back to: On the Ballot  to: political odyssey


Chapter Thirty: Weekend Preening for Television


When I bought a copy of the Times-Picayune Saturday morning, March 6th, I was startled to read an article by Keith O’Brien about a presidential candidate named Bill Wyatt who was challenging President Bush in the Republican primary. This article occupied an entire page of the newspaper - page A-14. Why couldn’t it have been me?

Wyatt was a 43-year-old tee-shirt manufacturer from California who had entered several primaries. He had received only 153 votes in New Hampshire but, in Oklahoma, had captured nearly 10 percent of the vote as President Bush’s sole challenger. O’Brien’s article covered some of Wyatt’s campaign activities during his week spent in Louisiana. He had talked with customers at a 24-hour diner on Tulane Avenue in New Orleans. He attended a candidates’ forum at a sorority house. He hadn’t been to Shreveport or Baton Rouge yet but was making plans. Why couldn’t I have done that? How did this publicity bonanza come Wyatt’s way?

I learned the truth only after returning to Minneapolis. There among my accumulated email messages was a note from Keith O’Brien, dated February 3rd. After identifying himself, O’Brien wrote: “I am interested in doing a story about you, and the other lesser known candidates, who will be campaigning for president in Louisiana next month.What I was hoping to do is follow you around when you come here, if you are planning to come here, and essentially be a fly on the wall of your day, or days, on the road in Louisiana. And then write a story about it. So when you get a chance, drop me an e-mail, call me at the number below, or let me know how I can reach you on the road.”

Had I delayed my departure from Minnesota for one day, I might have received this message. Had I bothered to access my email messages on the road from Earthlink’s web message center, I might still have reached O’Brien in time for him to write a story. I assumed, however, that Ed Anderson was my link to the Times-Picayune. I had failed to cover all the bases.

This day, Saturday, was the day to spend in New Orleans. In my faxed press release, I had promised to spend six hours walking along Canal Street between Magazine Street and the entrance to Riverwalk in my white cowboy hat. I had long since decided not to lug the sign and metal stand around with me. I would, however, be carrying a canvas bag stuffed with campaign leaflets and with a bottle of water and a few snacks. I would be wearing my usual campaign uniform which included a sports coat and the plastic badge identifying me as a presidential candidate. Saturday parking was no problem. Instead of seeking out my favorite spot on Perdido Street, I found something a block off Canal on South Villere.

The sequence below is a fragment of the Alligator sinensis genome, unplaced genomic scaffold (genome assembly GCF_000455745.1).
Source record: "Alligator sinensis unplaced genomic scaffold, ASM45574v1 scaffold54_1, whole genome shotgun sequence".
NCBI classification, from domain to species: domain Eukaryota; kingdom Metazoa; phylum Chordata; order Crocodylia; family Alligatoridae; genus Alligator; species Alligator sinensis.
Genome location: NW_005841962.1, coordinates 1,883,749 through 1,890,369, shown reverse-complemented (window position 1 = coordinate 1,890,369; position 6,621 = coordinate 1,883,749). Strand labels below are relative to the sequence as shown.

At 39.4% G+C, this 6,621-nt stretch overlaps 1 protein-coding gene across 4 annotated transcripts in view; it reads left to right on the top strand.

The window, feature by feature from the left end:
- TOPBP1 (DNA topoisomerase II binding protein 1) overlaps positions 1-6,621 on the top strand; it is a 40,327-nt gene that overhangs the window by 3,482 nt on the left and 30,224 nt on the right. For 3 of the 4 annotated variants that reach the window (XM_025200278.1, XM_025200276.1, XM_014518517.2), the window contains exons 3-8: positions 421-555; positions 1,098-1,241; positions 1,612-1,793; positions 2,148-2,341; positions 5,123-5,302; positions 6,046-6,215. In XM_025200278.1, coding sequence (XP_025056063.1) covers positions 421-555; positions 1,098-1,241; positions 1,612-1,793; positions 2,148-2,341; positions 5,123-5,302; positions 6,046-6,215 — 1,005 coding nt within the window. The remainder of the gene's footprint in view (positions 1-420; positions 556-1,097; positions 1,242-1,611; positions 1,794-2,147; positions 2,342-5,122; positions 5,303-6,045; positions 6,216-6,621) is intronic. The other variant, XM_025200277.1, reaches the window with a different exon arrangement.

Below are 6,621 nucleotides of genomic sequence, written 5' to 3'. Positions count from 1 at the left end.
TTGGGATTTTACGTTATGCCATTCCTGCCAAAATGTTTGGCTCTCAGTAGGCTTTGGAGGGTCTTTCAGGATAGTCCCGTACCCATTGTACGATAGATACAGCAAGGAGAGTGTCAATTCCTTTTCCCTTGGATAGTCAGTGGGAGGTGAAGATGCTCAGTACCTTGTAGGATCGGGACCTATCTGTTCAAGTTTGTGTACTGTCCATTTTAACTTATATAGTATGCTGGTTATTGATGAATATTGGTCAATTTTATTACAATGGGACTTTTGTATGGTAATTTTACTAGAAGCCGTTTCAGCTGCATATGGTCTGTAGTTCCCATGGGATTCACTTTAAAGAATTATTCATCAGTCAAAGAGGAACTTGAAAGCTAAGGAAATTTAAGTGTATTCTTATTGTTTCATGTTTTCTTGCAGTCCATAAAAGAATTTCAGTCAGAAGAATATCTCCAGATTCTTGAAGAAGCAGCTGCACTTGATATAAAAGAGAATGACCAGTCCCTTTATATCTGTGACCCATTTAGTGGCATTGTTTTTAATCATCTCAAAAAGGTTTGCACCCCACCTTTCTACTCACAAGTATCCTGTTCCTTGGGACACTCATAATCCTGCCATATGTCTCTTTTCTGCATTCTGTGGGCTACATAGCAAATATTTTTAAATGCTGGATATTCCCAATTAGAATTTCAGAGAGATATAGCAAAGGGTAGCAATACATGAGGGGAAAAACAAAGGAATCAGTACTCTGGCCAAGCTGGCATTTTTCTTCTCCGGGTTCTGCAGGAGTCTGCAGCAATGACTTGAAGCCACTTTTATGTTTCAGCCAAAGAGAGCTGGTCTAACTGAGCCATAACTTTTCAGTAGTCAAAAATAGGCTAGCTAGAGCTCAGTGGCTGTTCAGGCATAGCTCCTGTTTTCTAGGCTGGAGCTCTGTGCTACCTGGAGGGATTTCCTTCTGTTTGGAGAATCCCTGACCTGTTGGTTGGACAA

The pedestrian traffic was brisk on Canal Street. I approached a group of Christian street musicians preparing for a performance. They asked if they could pray with me. In a small circle, we held hands and said a prayer. I then gave my campaign pitch for a minute or so. I spoke with numerous people on the sidewalk, mostly blacks, and handed them campaign literature. Most people were friendly. Some were quite interested in talking with a presidential candidate.

Below Magazine Street, I encountered mostly tourists. That meant that a majority of persons approached there were not eligible to vote in Louisiana. In theory, I was wasting their time. Therefore, I had to begin my campaign pitch with a question: Are you a Louisiana voter? Most were not. Yet, this is where I had committed myself to be when the television crews tried to find me. I was doing this for television coverage.

Six hours on New Orleans’ main street was tiring business. My energy level waxed and waned throughout the afternoon. I wandered around the Riverwalk area and saw the place where John Kerry had held his campaign rally on the previous day. I saw a Kerry flier announcing that event inside USA Today’s locked newspaper stand. Now that’s a candidate who has the inside track, I mused.

I talked with a young Chinese man who was attending LSU in Baton Rouge. He and his family posed for a picture. I spoke with a man from Memphis, Tennessee, who promised to give my campaign literature to some of his Louisiana friends. On Riverwalk, I walked down the boardwalk toward a cruise ship moored at the dock in the Mississippi river and read the many signs which told of Louisiana’s history and culture. A magnificent fountain celebrated Spain’s contribution to the history of this area. And, of course, 2004 was the 200th anniversary of the Louisiana purchase made by our far-sighted third President. Still no television crews showed up to cover my campaign.